His/her reading has improved. Ua aloalo i luma lona faitautusi.
He/she is smart but talks all the time. E poto tele, ae tautala so’o.
He/she needs to work on… E tatau ona galuega i…
This way I could write out the reports for the kids that not only included the grades for my midterm and homework reports, but also attempted at showing the parents what I thought of their children. For the most part, the children were all exemplary but of course there are always a few that needed a few extra comments on my part regarding either behavior or alarming grades.
One of the report cards
Once the report cards were written out, all that remained was the daunting aspect of approximately 75 parents wanting to discuss their kids with me, in Samoan. I was confident with my phrases but the thought of unknown questions coming at me in Samoan brought back the fear sweat that I had during my language exam during training. So when the day came around, I had my stack of report cards on one side and my list of phrases and vocabulary on the other. The line of parents quickly formed and the first woman sat down.
“Malo le soifua lau susuga” Very polite hello.
“Malo le soifua, o ai lou tamaiti?” Hello in return, who is your child?
And the exchange went on and on and remarkably, I was able to hold my own. It’s a true marker of how far my Samoan has come that I was usually able to understand although I was not always able to form a response. That parent looked through her son’s report card, his exam, signed the report card, thanked me, and left. As simple as that, the first was over and done with and the next woman slid into place behind her. Meeting with the parents, I was able to finally connect faces with the parents of the children that I teach every day. Almost 2 hours later, the stream of parents was slowing down until finally my last one came and left. Not quite all of the parents had made it but my goodness it was a huge chunk. Afterwards, all of the teachers gathered for a celebratory lunch with food provided by the parents and chatted about the different things that had happened.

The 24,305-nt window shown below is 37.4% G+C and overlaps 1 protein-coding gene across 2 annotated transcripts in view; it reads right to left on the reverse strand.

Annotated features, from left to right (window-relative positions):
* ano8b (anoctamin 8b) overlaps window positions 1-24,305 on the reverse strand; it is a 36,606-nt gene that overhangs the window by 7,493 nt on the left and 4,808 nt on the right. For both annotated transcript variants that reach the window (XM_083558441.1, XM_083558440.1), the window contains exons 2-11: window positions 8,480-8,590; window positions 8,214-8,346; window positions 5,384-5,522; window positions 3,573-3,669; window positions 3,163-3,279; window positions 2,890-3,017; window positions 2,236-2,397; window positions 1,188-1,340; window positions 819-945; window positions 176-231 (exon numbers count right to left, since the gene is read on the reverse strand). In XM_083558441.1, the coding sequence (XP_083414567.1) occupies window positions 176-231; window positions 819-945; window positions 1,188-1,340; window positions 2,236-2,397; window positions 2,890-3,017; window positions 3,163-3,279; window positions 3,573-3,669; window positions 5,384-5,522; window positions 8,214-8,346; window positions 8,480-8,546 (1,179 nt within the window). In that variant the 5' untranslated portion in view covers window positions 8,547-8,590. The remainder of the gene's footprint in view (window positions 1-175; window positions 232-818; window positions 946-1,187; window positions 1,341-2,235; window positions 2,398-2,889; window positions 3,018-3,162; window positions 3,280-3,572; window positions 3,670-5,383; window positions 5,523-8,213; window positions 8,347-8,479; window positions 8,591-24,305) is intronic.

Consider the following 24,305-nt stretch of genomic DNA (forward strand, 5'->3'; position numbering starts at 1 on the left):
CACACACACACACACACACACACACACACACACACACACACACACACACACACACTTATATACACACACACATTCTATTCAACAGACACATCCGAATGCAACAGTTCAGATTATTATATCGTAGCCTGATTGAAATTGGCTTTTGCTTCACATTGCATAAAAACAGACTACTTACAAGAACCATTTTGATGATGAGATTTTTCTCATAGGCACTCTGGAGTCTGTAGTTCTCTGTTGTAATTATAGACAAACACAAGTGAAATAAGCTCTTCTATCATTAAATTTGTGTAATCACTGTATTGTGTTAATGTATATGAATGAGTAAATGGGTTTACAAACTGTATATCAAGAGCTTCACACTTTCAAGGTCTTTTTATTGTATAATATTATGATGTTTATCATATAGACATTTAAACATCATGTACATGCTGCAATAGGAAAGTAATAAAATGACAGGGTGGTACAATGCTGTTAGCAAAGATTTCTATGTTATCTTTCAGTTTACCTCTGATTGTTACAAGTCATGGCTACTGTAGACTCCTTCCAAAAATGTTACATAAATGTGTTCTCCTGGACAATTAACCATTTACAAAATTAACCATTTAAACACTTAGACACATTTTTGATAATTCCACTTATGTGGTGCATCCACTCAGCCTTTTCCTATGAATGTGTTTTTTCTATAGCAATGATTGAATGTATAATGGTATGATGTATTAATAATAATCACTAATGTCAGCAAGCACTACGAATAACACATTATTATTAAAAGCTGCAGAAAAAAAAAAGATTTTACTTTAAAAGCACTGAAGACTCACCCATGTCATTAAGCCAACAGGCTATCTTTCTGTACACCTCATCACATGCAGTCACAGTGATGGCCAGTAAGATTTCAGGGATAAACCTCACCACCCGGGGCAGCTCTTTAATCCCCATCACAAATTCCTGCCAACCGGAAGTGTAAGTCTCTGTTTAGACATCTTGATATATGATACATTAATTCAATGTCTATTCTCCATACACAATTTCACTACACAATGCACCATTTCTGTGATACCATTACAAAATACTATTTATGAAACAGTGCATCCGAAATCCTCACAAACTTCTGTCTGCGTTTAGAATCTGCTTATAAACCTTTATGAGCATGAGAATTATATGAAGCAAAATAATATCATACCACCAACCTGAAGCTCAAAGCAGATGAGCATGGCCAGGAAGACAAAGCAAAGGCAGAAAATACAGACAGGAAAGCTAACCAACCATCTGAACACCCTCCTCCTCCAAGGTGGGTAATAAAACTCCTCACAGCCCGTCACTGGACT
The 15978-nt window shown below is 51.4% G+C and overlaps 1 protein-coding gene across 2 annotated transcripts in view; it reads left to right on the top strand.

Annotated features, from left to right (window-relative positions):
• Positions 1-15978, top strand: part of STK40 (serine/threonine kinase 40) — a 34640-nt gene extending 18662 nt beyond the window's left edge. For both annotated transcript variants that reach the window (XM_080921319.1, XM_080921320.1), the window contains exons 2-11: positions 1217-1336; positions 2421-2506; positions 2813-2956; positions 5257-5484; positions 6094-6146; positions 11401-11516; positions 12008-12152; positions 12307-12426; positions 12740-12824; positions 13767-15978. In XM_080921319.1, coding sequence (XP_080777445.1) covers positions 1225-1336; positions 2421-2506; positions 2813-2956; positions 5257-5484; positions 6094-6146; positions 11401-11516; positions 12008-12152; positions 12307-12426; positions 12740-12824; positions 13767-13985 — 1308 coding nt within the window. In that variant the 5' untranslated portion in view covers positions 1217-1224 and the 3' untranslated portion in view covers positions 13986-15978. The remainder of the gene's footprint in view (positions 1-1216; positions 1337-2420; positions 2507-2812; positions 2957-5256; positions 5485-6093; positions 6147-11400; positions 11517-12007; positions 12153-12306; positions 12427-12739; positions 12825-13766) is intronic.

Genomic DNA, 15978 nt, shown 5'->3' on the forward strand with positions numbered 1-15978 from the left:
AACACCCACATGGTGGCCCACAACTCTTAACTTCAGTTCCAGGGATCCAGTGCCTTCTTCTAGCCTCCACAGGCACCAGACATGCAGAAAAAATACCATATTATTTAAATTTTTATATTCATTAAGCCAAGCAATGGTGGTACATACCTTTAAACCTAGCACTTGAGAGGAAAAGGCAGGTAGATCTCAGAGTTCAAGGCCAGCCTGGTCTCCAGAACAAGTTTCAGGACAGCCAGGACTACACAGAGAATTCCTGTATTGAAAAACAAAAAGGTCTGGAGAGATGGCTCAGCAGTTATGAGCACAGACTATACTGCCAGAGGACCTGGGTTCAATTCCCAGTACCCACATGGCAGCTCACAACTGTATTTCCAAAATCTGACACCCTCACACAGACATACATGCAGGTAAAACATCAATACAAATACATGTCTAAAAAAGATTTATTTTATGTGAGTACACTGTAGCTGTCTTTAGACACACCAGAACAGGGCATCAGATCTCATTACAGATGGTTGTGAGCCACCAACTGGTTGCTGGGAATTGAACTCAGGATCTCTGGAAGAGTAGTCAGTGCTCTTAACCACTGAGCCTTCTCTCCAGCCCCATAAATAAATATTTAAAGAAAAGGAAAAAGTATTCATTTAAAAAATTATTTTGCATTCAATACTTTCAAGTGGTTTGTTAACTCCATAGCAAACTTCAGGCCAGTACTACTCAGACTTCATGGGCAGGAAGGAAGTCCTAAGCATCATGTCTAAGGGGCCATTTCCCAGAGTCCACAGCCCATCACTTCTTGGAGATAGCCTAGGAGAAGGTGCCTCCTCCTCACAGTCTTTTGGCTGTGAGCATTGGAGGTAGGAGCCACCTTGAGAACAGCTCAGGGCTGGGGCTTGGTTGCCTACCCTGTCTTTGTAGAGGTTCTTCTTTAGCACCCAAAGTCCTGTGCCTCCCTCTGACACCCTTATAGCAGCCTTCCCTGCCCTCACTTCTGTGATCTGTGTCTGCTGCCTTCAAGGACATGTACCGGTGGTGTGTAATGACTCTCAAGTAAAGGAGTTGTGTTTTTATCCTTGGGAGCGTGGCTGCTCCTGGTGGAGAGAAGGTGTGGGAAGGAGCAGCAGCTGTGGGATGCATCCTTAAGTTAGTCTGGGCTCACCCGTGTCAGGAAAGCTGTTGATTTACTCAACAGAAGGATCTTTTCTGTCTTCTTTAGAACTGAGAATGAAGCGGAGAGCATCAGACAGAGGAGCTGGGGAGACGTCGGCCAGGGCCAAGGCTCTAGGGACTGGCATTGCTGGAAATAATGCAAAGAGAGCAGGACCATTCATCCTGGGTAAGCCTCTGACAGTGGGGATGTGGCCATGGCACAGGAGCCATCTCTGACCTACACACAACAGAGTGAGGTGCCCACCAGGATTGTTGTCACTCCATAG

The next day, one of the students in Year 5, Ioane, came by with a gift for me. His parents were particularly thankful for the teachers and sent him to school with a lavalava (wrap-around skirt) for me that read, “We love you Mum”. I was so touched, I instantly pulled off the one that I was wearing and replaced it with his. For the rest of the day, Ioane had the brightest smile on his face whenever he looked at me in his lavalava.
I’m so proud of the improvements in all of my students. They all performed so well on their midterms in my class. I had many students place first in their groups who had never placed in first before. I even had one boy in my Year 6 At-Risk class who broke down into tears upon seeing his first place score on my grade wall. This is the reason I joined the Peace Corps: to see improvements in the learning of the children and to affect their lives in a constant, positive way. Ou te alofa lo’u tamaiti aoga! Malo lava outou!!
My wall of exam scores
Faitala, my #1 student in Year 4 At-Risk Group
Orion, my #1 student in Year 6 At-Risk Group